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The Selective Memory of Weed Seedbanks after 18 Years of Conservation Tillage

  • Anne Légère (a1), F. Craig Stevenson (a2) and Diane L. Benoit (a3)

Abstract

A conservation tillage study provided the opportunity to test whether tillage effects on the germinable weed seedbank would be consistent across different crop rotations and to investigate the potential residual effects of herbicide treatments terminated 12 yr earlier. Our objective was to measure the effects of tillage (moldboard plow [MP] vs. chisel plow [CP] vs. no-till [NT]), crop rotation (2-yr barley–red clover followed by 4-yr barley–canola–wheat–soybean rotation, compared to a cereal monoculture), and of a prior weed management factor (three intensity levels of herbicide use) on the density, diversity, and community structure of weed seedbanks. Species richness, evenness (Shannon's E), and diversity (Shannon's H′) of spring seedbanks varied little across treatments and over time. Total seedbank density generally increased as tillage was reduced, with some variations due to weed management in 1993 and crop rotation in 2006. Crop rotations generally had smaller seedbanks with fewer species than the monoculture. In 1993, seedbanks with minimum weed management were twice as dense as those with intensive or moderate weed management (approximately 6,000 vs. 3,000 seed m−2). By 2006, seed density averaged 6,838 seed m−2 across intensive and moderate weed management regardless of tillage, but was nearly twice as large in NT (12,188 seed m−2) compared to MP (4,770 seed m−2) and CP (7,117 seed m−2) with minimum weed management (LSD0.005 = 4488). Species with abundant seedbanks responded differently to treatments. Barnyardgrass and green foxtail had larger seedbanks in the monoculture than in the rotation. Common lambsquarters and pigweed species had large seedbanks in tilled treatments in the rotation, whereas yellow foxtail and field pennycress contributed to the large seedbanks observed in NT treatments. The latter two species were also associated with residual effects of weed management treatments (terminated 12 yr earlier) in NT. The differential seedbank response of weed species, attributed in part to contrasting weed emergence patterns and agronomic practice effects on seed rain, explained some of the weak treatment effects observed for total seedbank density and diversity. The large weed seedbanks observed in NT plots after 18 yr confirms the importance of seed rain and seedbank management for the sustainability of NT systems.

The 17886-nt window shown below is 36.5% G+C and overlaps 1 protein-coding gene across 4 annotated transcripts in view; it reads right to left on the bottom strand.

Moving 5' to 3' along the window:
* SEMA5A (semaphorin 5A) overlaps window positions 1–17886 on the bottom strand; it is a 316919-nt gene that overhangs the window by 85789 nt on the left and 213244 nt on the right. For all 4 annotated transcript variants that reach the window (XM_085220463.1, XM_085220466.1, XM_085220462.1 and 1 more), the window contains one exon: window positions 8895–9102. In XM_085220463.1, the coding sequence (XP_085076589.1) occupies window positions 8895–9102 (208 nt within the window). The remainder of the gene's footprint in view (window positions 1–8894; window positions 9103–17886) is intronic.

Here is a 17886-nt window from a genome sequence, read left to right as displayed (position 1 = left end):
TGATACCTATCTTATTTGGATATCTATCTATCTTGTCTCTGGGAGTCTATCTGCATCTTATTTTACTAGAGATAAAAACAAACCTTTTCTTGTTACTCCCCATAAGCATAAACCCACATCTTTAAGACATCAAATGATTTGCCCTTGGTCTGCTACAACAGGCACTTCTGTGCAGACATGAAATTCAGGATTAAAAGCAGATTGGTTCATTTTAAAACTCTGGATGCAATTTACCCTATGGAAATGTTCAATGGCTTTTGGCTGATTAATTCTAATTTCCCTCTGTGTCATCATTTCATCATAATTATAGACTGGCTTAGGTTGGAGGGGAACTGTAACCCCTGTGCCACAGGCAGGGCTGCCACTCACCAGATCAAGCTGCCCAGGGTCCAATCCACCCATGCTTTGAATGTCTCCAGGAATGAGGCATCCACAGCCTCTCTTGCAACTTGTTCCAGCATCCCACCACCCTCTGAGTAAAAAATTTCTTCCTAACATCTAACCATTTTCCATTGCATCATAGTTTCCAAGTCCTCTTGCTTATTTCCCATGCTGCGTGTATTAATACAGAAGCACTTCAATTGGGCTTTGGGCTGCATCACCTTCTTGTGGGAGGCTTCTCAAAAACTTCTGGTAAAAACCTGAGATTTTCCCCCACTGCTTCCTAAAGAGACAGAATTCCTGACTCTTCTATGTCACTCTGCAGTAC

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Corresponding author

Corresponding author's E-mail: anne.legere@agr.gc.ca

References

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